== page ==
Store it Properly

Now that your produce is clean and free of all contaminants, you must store them in the right conditions. Any fruits or veggies, precut, or whole that require refrigeration should be kept at 40℉ or even below. Wrap them loosely in a plastic bag and store them. Wrap leafy greens in a paper towel and refrigerated.

Different Ways to Remove Pesticides From Your Fruits and Vegetables

Did you know that the produce you buy is not as healthy as it seems? As packed as it is with nutrients, so are the pesticides. Unless you go organic, all the vegetables and fruits you buy are coated with chemicals you dare not ingest. You can get rid of about 75% of them with just water. But for the other 25%, you definitely need something more.

Here are a few methods of washing vegetables and fruits effectively and safely.

Water

The first option is to wash the produce with water. This is the easiest and effective in most cases. And above all, it doesn't need any rising out. The best way, experts say, is to wash in cold running water or use a colander. If that is not a possibility or you think it is a waste of water, fill a tub with water and wash your produce there.

Use your hands to scrub the surface gently. You can also use a vegetable scrub or brush to wash away the contaminants and pesticides on them.

Vinegar

Vinegar makes a great cleaning agent due to the presence of acetic acid. It is so powerful that it can easily kill the bacteria on the produce's surface, not to mention the pesticide deposits, dirt, grease, and grime. This makes fruits and vegetables safe for consumption.

Make a solution of vinegar and water at a ratio of 1:3 and fill a spray bottle. Spray the solution onto the produce and gently scrub the surface with your hands if it is smooth-skinned like a tomato. But for vegetables with an uneven surface like broccoli or cauliflower, use a vegetable brush to clean the crevices lightly.

Alternatively, you can also soak the vegetables and fruits in the solution for 10 minutes and then rinse it away.

Salt Water

Did you know that your regular table salt can kill bacteria and also remove pesticides from the surface? Prepare a solution with 2 tablespoons of salt to 3 cups of water and stir it until it dissolves completely. Soak the produce in the salt solution for about half an hour. Then rinse in cold running water. As effective it may be, this method is not suitable for berries.

Turmeric

The pandemic has made us appreciate turmeric, the most versatile ingredient. It is an excellent antibacterial agent that can be used to clean the veggies. The curcumin present in turmeric acts to remove the contaminants such as pesticides and bacteria that reside on the surface of produce.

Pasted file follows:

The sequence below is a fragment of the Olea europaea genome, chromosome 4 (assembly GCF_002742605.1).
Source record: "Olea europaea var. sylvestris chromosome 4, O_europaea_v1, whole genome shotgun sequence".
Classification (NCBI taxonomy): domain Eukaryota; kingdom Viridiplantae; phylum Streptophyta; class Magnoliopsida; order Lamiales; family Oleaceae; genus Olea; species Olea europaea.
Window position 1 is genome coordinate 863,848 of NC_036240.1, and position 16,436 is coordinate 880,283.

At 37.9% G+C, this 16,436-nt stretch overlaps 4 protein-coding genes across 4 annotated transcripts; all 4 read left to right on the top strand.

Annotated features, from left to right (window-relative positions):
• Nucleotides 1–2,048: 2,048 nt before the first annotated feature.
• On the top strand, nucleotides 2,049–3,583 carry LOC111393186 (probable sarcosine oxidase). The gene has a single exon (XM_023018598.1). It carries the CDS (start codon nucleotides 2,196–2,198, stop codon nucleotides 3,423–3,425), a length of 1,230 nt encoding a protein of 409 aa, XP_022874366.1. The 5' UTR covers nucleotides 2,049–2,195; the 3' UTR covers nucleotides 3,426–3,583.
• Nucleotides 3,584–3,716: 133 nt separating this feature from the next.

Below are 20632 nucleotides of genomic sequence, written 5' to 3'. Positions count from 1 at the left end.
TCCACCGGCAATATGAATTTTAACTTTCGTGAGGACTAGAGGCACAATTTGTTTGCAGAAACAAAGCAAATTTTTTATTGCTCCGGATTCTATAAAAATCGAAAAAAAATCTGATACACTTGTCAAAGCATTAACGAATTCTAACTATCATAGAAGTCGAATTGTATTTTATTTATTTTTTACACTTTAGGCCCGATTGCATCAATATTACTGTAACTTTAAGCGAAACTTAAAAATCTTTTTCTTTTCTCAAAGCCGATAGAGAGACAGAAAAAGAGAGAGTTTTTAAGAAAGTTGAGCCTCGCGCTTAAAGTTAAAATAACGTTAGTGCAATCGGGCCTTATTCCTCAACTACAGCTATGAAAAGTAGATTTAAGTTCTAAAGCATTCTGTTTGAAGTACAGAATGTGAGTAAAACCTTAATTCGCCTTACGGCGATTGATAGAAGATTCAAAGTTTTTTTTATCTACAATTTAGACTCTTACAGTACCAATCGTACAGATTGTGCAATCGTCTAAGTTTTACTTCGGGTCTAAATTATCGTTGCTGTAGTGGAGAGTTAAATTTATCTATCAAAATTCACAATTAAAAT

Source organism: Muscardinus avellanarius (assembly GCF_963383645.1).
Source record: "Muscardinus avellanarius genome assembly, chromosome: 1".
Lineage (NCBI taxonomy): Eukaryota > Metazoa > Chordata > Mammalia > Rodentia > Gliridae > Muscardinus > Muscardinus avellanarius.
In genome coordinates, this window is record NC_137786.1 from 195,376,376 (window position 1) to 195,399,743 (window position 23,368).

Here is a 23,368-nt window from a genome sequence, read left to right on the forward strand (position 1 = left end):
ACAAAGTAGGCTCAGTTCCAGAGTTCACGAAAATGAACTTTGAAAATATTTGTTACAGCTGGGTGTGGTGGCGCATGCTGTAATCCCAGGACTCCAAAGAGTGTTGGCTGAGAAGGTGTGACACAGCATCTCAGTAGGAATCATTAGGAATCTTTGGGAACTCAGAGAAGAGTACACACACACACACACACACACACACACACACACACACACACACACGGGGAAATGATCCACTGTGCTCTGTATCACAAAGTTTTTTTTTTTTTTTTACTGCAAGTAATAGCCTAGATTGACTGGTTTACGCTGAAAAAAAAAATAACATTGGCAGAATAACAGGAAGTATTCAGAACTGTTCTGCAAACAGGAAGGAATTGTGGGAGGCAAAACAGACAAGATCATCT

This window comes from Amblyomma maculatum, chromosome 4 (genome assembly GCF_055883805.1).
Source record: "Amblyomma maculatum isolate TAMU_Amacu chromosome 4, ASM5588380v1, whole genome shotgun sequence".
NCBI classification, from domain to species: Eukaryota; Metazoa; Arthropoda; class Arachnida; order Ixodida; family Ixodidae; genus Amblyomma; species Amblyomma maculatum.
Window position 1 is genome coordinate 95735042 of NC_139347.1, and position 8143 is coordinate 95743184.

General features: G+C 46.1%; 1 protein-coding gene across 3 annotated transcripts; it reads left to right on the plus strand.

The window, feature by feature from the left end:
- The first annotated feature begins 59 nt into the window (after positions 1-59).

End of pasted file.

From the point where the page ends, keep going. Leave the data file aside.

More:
Prepare a solution by mixing 1 tsp of turmeric to 4 cups of water in a large vessel or tub. Soak all the vegetables and fruits for about 10 minutes, and then rinse in cold water. You can also add salt to the solution making it more effective.

Baking Soda

Baking soda is an effective way to clean not just produce but also your kitchen, microwave, etc. It can effectively break the molecules of pesticides rendering it inefficient, which can then be washed away by water.

As usual, prepare a baking soda solution with water. One ounce of baking soda to 100 ounces of water should do the trick. Soak the produce in the solution for 15 minutes. And then rinse away the contaminants by rinsing them in running water. You can also add lemon juice to the solution.

Blanching

While the above removes all the pesticides, bacteria, and contaminants present on the produce's surface, it might not be enough for the paranoid. Hence, blanching. Boiling vegetables beforehand may not suit all produce, but you can blanch them.

Bring water to a rolling boil and switch off the heat. Soak the produce for 5 minutes and then remove them from the water. This is an effective and sure-shot way to remove pesticides. But the disadvantage is that you cannot use it to clean your fruits and also a few vegetables.

Hydrogen Peroxide

Another excellent option to clean your produce during this pandemic era is using hydrogen peroxide. It is also a disinfectant, so it can get rid of microorganisms and bacteria efficiently. Prepare a solution with 1 tablespoon of hydrogen peroxide to 3 litres of water. Add the veggies to it and let it soak for about 10 minutes. Afterward, give your produce a good rinse with running water.

Hydrogen peroxide in large quantities can be lethal. Hence take caution and use a food-grade for cleaning vegetables and fruits.

Guide to Washing Vegetables

Now that you understand how important it is to clean produce and the different ways to wash them, here are more details on handling each vegetable. Not all the vegetables are washed the same way. Few need gentle handling, while others require a good scrubbing. Below are more details on the same.

  • Firm Produce: Vegetables such as broccoli, cauliflower, melons, etc., have rough skin, which makes it easy for microorganisms to reside. It also makes cleaning difficult. Soak them and scrub them gently with a vegetable scrubber or brush.